The new Netflix documentary The Game Changers debunks the myth that you need meat to be healthy. Are plant-based diets the secret weapon to becoming an athletic champion?

Olivia Rafferty

The new Netflix documentary The Game Changers debunks the myth that you need meat to be healthy. Are plant-based diets the secret weapon to becoming an athletic champion?

Alongside many other big figures in the sports world, US military combative instructor James Wilks “sees the human body as a powerful machine with the potential for excellence in many areas”. Under the misconception that food is just a source of calories and protein, the former UFC fighter finds himself injured and decides to go on a mission to uncover the ‘Truth in Nutrition’.

Wilks’s first discovery, concluding that Roman gladiators were vegetarian, inspires him to travel across four different continents. He meets icons like Arnold Schwarzenegger, Lewis Hamilton, Dotsie Bausch and Morgan Mitchell, finding that their success all came down to the sole consumption of plant-based foods.

Does this, in fact, mean that veganism isn’t the ‘weak’ lifestyle that we make it out to be?

The global effect

As a long-term vegan who can’t go a day without a workout, I can’t say being ‘weak’ has ever even been a passing thought. I personally feel it has made me stronger.

But the biggest reason I went plant-based, is because of the wider effects our diets can have on planet Earth.

Damien Mander, Founder of the International Anti-Poaching Foundation, believes that despite his efforts to hunt down those who kill elephants and rhinos for fun, the biggest enemy we face is the meat industry.

“This whole fantasy that we need meat to get our protein is bullshit, I mean just look at a gorilla. It’ll fuck you up in two seconds, and what does a gorilla eat?” Mander makes a point about the ‘greater enemy’, but what is the animal agricultural industry taking away from us?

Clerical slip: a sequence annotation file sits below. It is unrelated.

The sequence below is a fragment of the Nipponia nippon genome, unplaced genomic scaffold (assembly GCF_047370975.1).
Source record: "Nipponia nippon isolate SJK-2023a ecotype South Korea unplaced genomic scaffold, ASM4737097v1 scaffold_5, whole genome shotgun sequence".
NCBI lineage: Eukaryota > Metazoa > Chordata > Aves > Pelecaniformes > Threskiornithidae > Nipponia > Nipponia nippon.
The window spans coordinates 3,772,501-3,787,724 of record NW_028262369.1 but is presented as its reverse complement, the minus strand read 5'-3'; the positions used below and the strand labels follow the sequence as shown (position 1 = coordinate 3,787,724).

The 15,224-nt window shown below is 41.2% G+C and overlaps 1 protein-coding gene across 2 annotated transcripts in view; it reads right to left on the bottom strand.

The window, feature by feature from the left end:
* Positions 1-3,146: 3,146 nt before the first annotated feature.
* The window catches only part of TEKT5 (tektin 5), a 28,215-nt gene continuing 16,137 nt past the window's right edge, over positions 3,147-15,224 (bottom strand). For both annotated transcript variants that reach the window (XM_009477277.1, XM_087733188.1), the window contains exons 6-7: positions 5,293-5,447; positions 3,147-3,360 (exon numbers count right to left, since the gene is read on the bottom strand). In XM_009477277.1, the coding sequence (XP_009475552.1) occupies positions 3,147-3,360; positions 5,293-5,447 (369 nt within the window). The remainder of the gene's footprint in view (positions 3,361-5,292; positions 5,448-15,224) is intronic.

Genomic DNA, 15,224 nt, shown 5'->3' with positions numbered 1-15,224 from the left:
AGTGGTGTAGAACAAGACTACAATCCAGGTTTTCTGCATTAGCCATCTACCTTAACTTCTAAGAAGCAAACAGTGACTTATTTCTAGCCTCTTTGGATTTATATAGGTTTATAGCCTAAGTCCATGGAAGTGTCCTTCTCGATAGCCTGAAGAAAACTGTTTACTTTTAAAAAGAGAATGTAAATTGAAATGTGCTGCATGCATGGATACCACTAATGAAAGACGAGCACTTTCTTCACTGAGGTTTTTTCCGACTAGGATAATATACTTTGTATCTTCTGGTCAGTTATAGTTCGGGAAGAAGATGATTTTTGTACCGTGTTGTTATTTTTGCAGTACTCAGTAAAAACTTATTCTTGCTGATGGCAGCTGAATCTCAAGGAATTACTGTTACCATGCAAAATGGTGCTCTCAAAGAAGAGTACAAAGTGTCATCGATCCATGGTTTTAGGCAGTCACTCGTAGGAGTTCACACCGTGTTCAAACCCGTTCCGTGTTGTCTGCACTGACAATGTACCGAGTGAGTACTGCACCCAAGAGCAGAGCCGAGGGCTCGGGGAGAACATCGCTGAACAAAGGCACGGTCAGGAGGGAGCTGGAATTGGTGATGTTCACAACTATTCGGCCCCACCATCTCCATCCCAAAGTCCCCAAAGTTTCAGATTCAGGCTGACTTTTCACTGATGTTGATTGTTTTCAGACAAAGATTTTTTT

The Game Changers states that ¾ of all agricultural land is used for livestock. Meat, egg, dairy and fish farming uses 83% of farmland – but only provides 18% of the world’s calories. As a consequence, it is the earth’s biggest source of habitat destruction, whilst giving little back.

Water is also an issue. The continuous outtake of water to make feed for animals has to lead to 25% of the world’s rivers fizzling out before they even reach the sea. Put into perspective, a single hamburger requires 2400 litres of embedded water. That’s almost two years of drinking water for the average man.

If more people went plant-based, not only would we waste less water, and destroy fewer lives, but we would also cut down 15% of global emissions.

Even with just the US going vegan, we would free up land the size of Africa, and save 1 million litres of water per person per year.

But how do plants optimize our health?

Focusing on the smaller-scale effects, Wilks realises that plants are also the key to a longer life.

72-year-old Arnold Schwarzenegger recounts how he used to eat 10-15 eggs a day, believing that all his protein had to come from animals. Switching to a 99% vegan diet, he claims that his cholesterol dropped to “the lowest that it ever was in [his] entire life.”

The World Health Organisation has stated that if the known risk factors were eliminated, over 40 per cent of cancer and at least 80 per cent of all heart disease, strokes, and type 2 diabetes would be prevented.